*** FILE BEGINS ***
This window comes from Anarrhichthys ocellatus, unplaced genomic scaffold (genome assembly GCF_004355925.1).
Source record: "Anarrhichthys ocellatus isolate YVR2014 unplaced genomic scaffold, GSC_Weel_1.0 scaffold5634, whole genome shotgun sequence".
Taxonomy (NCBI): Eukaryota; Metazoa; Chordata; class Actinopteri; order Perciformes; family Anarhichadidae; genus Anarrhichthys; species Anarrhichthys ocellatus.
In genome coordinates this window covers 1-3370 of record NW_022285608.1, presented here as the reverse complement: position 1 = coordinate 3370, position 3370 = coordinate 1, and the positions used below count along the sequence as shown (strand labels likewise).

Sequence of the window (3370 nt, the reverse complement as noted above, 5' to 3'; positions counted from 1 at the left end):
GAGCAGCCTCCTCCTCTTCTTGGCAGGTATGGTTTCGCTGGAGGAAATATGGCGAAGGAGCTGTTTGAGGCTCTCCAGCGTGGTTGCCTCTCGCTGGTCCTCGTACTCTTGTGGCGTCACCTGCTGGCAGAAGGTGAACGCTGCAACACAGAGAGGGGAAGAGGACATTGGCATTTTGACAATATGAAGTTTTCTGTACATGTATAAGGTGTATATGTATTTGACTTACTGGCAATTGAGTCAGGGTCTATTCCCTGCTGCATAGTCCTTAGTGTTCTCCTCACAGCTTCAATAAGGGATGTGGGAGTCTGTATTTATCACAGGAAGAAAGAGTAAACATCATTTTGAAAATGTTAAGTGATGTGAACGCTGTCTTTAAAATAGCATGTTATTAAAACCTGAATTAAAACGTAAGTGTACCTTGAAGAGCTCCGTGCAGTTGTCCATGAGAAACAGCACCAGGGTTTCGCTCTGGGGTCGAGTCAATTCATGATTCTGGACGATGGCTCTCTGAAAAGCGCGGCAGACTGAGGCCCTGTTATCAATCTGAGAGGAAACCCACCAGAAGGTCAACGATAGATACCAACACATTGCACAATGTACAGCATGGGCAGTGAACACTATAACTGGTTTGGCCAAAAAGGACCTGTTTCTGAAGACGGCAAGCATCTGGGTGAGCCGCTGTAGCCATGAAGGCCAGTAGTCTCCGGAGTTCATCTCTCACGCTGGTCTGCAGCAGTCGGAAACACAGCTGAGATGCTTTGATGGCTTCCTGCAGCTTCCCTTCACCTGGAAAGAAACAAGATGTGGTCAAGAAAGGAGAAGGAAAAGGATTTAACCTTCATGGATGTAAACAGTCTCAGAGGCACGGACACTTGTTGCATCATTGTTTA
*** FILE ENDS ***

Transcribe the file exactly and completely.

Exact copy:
This window comes from Anarrhichthys ocellatus, unplaced genomic scaffold (genome assembly GCF_004355925.1).
Source record: "Anarrhichthys ocellatus isolate YVR2014 unplaced genomic scaffold, GSC_Weel_1.0 scaffold5634, whole genome shotgun sequence".
Taxonomy (NCBI): Eukaryota; Metazoa; Chordata; class Actinopteri; order Perciformes; family Anarhichadidae; genus Anarrhichthys; species Anarrhichthys ocellatus.
In genome coordinates this window covers 1-3370 of record NW_022285608.1, presented here as the reverse complement: position 1 = coordinate 3370, position 3370 = coordinate 1, and the positions used below count along the sequence as shown (strand labels likewise).

Sequence of the window (3370 nt, the reverse complement as noted above, 5' to 3'; positions counted from 1 at the left end):
GAGCAGCCTCCTCCTCTTCTTGGCAGGTATGGTTTCGCTGGAGGAAATATGGCGAAGGAGCTGTTTGAGGCTCTCCAGCGTGGTTGCCTCTCGCTGGTCCTCGTACTCTTGTGGCGTCACCTGCTGGCAGAAGGTGAACGCTGCAACACAGAGAGGGGAAGAGGACATTGGCATTTTGACAATATGAAGTTTTCTGTACATGTATAAGGTGTATATGTATTTGACTTACTGGCAATTGAGTCAGGGTCTATTCCCTGCTGCATAGTCCTTAGTGTTCTCCTCACAGCTTCAATAAGGGATGTGGGAGTCTGTATTTATCACAGGAAGAAAGAGTAAACATCATTTTGAAAATGTTAAGTGATGTGAACGCTGTCTTTAAAATAGCATGTTATTAAAACCTGAATTAAAACGTAAGTGTACCTTGAAGAGCTCCGTGCAGTTGTCCATGAGAAACAGCACCAGGGTTTCGCTCTGGGGTCGAGTCAATTCATGATTCTGGACGATGGCTCTCTGAAAAGCGCGGCAGACTGAGGCCCTGTTATCAATCTGAGAGGAAACCCACCAGAAGGTCAACGATAGATACCAACACATTGCACAATGTACAGCATGGGCAGTGAACACTATAACTGGTTTGGCCAAAAAGGACCTGTTTCTGAAGACGGCAAGCATCTGGGTGAGCCGCTGTAGCCATGAAGGCCAGTAGTCTCCGGAGTTCATCTCTCACGCTGGTCTGCAGCAGTCGGAAACACAGCTGAGATGCTTTGATGGCTTCCTGCAGCTTCCCTTCACCTGGAAAGAAACAAGATGTGGTCAAGAAAGGAGAAGGAAAAGGATTTAACCTTCATGGATGTAAACAGTCTCAGAGGCACGGACACTTGTTGCATCATTGTTTA